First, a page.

Brexit: Donald Tusk says Westminster division means long delay

Posted April 10, 2019

On the eve of an emergency EU summit in Brussels, chief EU Brexit negotiator Michel Barnier said the bloc was ready to grand a delay, but that the duration "has got to be in line with the objective of any such extension".

The draft did stress the EU was ready to upgrade the political declaration setting out the blueprint of the new EU-UK deal after Brexit should London so wish.

"We remain completely committed to delivering on Brexit, with both sides working hard to agreeing a way forward, appreciating the urgency in order to avoid European elections".

The PM is hoping that her cross-party talks with Labour will convince European Union leaders to give her a short extension to Article 50 at a summit in Brussels in Wednesday, before Britain leaves the bloc with No Deal by default on Friday.

Such an extension would mean the United Kingdom having to take part in European parliamentary elections, which would be anathema to hardline Brexiteer Tories, and the country could be sidelined from budget decisions in Brussels.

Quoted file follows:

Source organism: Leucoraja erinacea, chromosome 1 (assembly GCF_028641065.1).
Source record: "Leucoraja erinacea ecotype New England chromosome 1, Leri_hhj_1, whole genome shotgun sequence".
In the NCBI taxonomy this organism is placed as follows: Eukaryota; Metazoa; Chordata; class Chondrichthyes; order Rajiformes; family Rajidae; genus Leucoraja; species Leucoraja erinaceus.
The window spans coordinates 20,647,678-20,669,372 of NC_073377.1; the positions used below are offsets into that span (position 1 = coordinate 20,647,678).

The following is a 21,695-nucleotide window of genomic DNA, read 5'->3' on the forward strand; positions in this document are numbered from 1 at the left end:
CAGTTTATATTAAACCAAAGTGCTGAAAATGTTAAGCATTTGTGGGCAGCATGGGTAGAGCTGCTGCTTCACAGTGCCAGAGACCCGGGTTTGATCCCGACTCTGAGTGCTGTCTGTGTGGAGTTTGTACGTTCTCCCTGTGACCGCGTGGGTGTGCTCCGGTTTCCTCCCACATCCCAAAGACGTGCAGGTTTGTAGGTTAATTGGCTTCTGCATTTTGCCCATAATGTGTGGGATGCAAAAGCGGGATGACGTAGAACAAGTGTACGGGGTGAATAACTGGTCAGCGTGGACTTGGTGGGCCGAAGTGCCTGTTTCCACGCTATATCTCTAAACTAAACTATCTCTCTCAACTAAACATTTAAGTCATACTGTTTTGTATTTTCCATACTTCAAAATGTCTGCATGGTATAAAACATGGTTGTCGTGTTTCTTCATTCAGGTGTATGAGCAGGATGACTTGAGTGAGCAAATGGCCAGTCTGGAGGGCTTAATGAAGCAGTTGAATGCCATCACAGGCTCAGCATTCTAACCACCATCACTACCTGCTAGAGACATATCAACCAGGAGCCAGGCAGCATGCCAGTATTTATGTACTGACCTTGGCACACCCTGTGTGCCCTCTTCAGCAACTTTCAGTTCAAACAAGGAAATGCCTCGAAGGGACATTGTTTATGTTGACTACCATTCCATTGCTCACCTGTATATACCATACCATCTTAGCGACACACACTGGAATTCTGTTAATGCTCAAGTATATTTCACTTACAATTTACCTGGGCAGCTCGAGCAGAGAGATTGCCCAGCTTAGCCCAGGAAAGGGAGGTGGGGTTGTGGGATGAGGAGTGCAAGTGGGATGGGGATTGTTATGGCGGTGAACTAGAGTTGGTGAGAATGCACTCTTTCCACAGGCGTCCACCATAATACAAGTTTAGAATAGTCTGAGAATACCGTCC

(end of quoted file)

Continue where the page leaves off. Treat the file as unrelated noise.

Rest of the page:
At a tense meeting in Downing Street, Eurosceptic Cabinet ministers expressed their dismay over the links with Mr Corbyn and the prospect of a lengthy delay to Brexit.

Another condition for an extension would require the United Kingdom not to disrupt the EU's decision-making, which could see it sidelined from budget decisions in Brussels, BuzzFeed reported.

The Commons Leader made the call after a senior German official said the United Kingdom must take "substantial steps" to break the Brexit stand-off. Parliament has voted tonight against the damage & chaos that No Deal would cause for jobs, manufacturing, medicine supplies, policing & security.

Number 10 said ministers and their shadow counterparts will continue cross-party talks later, as they try to break the Brexit deadlock.

Labour leader Jeremy Corbyn says Theresa May won't compromise [Getty Images] Mr Corbyn added: "Talks have to mean a movement and so far there has been no change in those red lines".

The bill was amended by peers to state that nothing in it prevented the prime minister from "seeking or agreeing" an extension, provided it was not earlier than May 22.

If the other European Union member states reject the request to delay Brexit to 30 June, then Britain has two choices - either leave the bloc without a deal or cancel Brexit altogether.

In a letter to European Union leaders ahead of the summit, Tusk said that granting a flexible extension of a year, with the option of leaving earlier, would prevent the risk of a rolling series of short extensions and emergency summits and give Britain time to rethink its strategy.